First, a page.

Associate Professor of Government Logan Dancey foresees many important opportunities for students to get involved and make a difference with upcoming local elections this fall—and the Engage 2020 (E2020 initiative) will be a prime vehicle for that work.
Dancey recently gave a presentation via Zoom video webinar to Wesleyan faculty and staff about his research on American electoral politics and his work with students on this topic. Featured as part of the regular staff luncheon series, Dancey’s talk was titled “Student-Centered Elections Research: From the Middletown Mayoral Race to E2020.”
“It won’t surprise many of you to know that we are in a very polarized time,” Dancey said. His work with students in his recent courses represents some of his recent efforts to gather and analyze data about the United States’ increasingly polarized electorate. It also informs future projects for Dancey and his students, particularly in the upcoming semester, as part of E2020, a comprehensive University effort to support student learning via civic engagement and liberal arts education.
With more than 200 participating universities, ranging from large research universities to small liberal arts colleges to religious schools, E2020 is open to and encourages participation regardless of political affiliations or stances on specific issues. At Wesleyan, students have already begun to engage in E2020-related work on behalf of voter registration efforts, issue advocacy initiatives, and local and national campaigns. Other opportunities to participate include attending events and talks by guest speakers, and taking courses with content relevant to elections, such as those taught by Dancey.
Dancey’s GOVT 232: Campaigns and Elections class has recently focused on developing, executing, and analyzing the results of exit polls they conducted on Election Day. In the fall of 2018, his class conducted exit polling in Connecticut, and partnered with students at two universities in Minnesota and North Dakota to share results. Their work yielded “a rich data set” from the results of 1,300 surveys in the three states. The data allowed students to analyze, compare, and contrast partisan perspectives on issues such as gender discrimination and gun control, Dancey said.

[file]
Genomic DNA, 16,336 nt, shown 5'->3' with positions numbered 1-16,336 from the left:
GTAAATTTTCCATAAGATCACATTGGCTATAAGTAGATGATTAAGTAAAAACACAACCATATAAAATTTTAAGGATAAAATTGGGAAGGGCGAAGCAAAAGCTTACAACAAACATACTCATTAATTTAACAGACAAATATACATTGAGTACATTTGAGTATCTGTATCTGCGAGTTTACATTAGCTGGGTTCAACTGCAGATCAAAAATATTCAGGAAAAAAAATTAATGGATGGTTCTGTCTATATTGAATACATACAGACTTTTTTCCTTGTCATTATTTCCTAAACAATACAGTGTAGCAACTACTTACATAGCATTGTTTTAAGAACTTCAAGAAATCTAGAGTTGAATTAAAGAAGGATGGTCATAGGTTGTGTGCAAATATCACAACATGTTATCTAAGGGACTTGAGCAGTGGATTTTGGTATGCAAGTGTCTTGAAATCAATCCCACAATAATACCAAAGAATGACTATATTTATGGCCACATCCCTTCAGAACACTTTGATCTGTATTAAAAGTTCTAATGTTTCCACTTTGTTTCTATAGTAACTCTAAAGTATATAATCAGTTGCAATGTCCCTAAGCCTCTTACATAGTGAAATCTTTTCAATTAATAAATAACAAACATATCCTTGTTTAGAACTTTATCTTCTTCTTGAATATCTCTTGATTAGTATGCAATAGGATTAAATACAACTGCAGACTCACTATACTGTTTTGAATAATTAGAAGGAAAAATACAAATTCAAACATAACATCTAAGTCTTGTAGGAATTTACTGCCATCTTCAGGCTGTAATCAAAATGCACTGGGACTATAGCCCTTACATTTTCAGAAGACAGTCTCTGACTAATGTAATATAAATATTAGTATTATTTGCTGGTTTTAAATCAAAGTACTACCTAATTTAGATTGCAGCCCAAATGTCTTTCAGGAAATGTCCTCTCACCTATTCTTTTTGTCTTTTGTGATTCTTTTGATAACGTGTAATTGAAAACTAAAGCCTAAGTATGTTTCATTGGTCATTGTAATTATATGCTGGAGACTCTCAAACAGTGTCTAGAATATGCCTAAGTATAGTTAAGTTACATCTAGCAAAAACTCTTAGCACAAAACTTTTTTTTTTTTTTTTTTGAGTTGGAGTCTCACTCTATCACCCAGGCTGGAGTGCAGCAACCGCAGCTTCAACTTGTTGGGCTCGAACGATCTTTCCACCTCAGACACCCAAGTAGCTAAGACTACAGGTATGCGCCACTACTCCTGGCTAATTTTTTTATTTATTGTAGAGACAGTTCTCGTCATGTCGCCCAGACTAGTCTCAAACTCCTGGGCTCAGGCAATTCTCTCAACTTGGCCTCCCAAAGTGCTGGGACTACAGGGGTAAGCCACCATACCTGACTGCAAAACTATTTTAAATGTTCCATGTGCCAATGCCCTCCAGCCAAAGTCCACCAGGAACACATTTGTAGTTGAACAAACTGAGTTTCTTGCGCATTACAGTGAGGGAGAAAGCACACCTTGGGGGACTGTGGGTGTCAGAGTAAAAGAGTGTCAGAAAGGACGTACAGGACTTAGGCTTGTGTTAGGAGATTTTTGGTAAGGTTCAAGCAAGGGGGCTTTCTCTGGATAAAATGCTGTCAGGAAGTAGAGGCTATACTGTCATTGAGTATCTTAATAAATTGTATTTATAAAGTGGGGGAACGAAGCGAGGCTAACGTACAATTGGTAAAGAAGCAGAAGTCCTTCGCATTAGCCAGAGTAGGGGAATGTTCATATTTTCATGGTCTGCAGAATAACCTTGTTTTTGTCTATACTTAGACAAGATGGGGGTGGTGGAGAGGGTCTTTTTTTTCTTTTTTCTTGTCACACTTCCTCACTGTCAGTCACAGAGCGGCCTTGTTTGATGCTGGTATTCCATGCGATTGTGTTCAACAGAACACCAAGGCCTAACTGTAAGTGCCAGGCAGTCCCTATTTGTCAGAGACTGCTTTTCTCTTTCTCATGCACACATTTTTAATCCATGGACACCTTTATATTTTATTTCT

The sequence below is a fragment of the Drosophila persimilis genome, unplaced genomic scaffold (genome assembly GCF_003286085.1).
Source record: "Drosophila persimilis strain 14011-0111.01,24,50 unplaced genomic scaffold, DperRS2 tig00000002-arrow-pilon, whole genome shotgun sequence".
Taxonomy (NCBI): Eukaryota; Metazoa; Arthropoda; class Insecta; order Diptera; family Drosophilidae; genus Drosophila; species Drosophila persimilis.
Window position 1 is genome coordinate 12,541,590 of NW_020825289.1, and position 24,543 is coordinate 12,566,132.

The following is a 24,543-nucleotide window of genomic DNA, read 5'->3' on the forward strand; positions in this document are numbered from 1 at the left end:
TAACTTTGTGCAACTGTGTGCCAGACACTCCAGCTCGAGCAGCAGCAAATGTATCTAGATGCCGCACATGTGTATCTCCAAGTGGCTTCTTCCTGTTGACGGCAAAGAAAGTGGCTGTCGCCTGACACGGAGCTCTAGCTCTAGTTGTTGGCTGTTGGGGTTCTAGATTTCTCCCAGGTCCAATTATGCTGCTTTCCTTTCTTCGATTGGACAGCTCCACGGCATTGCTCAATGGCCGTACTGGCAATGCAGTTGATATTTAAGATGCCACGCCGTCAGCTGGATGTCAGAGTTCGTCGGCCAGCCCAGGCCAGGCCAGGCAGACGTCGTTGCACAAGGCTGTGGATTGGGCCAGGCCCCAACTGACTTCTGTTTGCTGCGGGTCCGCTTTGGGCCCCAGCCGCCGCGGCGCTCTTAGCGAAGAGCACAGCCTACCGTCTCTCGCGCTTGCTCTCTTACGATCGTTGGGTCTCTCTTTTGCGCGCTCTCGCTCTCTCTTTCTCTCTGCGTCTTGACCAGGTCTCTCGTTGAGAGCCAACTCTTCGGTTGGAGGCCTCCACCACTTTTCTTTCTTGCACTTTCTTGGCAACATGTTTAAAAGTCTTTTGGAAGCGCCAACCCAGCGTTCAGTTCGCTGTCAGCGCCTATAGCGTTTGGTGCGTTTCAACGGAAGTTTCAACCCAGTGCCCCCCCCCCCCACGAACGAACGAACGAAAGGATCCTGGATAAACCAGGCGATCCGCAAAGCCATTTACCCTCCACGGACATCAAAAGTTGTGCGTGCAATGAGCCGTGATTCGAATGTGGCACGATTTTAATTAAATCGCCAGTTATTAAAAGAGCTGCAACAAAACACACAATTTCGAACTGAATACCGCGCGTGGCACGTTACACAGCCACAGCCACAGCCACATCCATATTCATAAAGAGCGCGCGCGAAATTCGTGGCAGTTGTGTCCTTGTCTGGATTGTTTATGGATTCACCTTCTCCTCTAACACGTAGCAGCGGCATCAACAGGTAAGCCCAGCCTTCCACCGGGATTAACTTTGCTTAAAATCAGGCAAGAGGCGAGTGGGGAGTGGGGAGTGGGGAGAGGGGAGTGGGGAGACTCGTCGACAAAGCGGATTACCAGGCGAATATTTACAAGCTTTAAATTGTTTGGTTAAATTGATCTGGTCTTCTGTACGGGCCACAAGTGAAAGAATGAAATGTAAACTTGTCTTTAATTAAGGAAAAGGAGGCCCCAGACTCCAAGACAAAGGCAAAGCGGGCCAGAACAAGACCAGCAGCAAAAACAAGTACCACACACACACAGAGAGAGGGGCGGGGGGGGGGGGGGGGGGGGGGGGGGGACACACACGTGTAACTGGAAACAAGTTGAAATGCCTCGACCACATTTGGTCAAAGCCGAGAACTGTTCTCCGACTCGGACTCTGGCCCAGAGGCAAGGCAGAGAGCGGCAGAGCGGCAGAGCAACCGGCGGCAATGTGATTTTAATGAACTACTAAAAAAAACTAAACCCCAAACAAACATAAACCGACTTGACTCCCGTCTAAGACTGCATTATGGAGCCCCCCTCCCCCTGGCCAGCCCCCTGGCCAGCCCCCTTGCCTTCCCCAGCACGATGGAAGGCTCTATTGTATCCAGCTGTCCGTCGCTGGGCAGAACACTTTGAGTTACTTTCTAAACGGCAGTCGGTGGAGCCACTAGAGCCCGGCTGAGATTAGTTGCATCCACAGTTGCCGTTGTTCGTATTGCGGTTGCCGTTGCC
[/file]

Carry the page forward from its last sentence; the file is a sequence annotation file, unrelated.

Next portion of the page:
Last year, Dancey focused on the Middletown municipal elections, which saw a tight race between newcomer (and ultimate victor) Ben Florsheim ’14 and Seb Guiliano. Students Claire Isenegger ’21 and Caroline Salim ’21 developed a questionnaire and exit polling plan as part of a tutorial they took with Dancey, and Dancey’s Campaigns and Elections class partnered with Associate Professor of Government and Director of the Wesleyan Media Project Erika Franklin Fowler’s Empirical Methods for Political Science class to administer the survey. The students collected surveys from roughly 300 Middletown voters (although Dancey cautioned that the respondents who agree to take an exit poll are not a random sample of voters).
“We were interested in the extent to which attitudes toward [President] Trump were a predictor of vote choice in a local election,” Dancey said. “What we found was that among the voters we surveyed, approval of Trump was a better predictor of vote choice for mayor than was approval of the outgoing mayor [Dan Drew, a Democrat like Florsheim].” Notably, Dancey said, “voters seemed to be less polarized about issues at the local level.”
As the Wesleyan community turns its focus to the E2020 initiative and the upcoming elections later this year, these findings will inspire and inform Dancey’s upcoming work. He said both he and Franklin Fowler believe it is important to share information about “down-ballot” races, or races that are being listed “down the ballot” from, or below, the presidential election, such as congressional and state legislative races. He and Franklin Fowler will work with students next semester to try to collect information about these “down-ballot” races, and engage students in new ways to analyze and share this information with the broader public.
They will work through the Wesleyan Media Project to collect and analyze candidates’ priorities through their advertising. They are also hoping to continue conducting exit polling with students (even if that work may take a different form, due to the COVID-19 pandemic), an experience that Dancey believes helps strengthen students’ knowledge of and personal connection with local politics.
Paraphrasing the E2020 initiative’s manifesto, he said, “This is a unique moment and opportunity for civic participation in the 2020 election cycle. . . . There are lots of opportunities for students to get engaged and help provide information to voters interested in local elections.”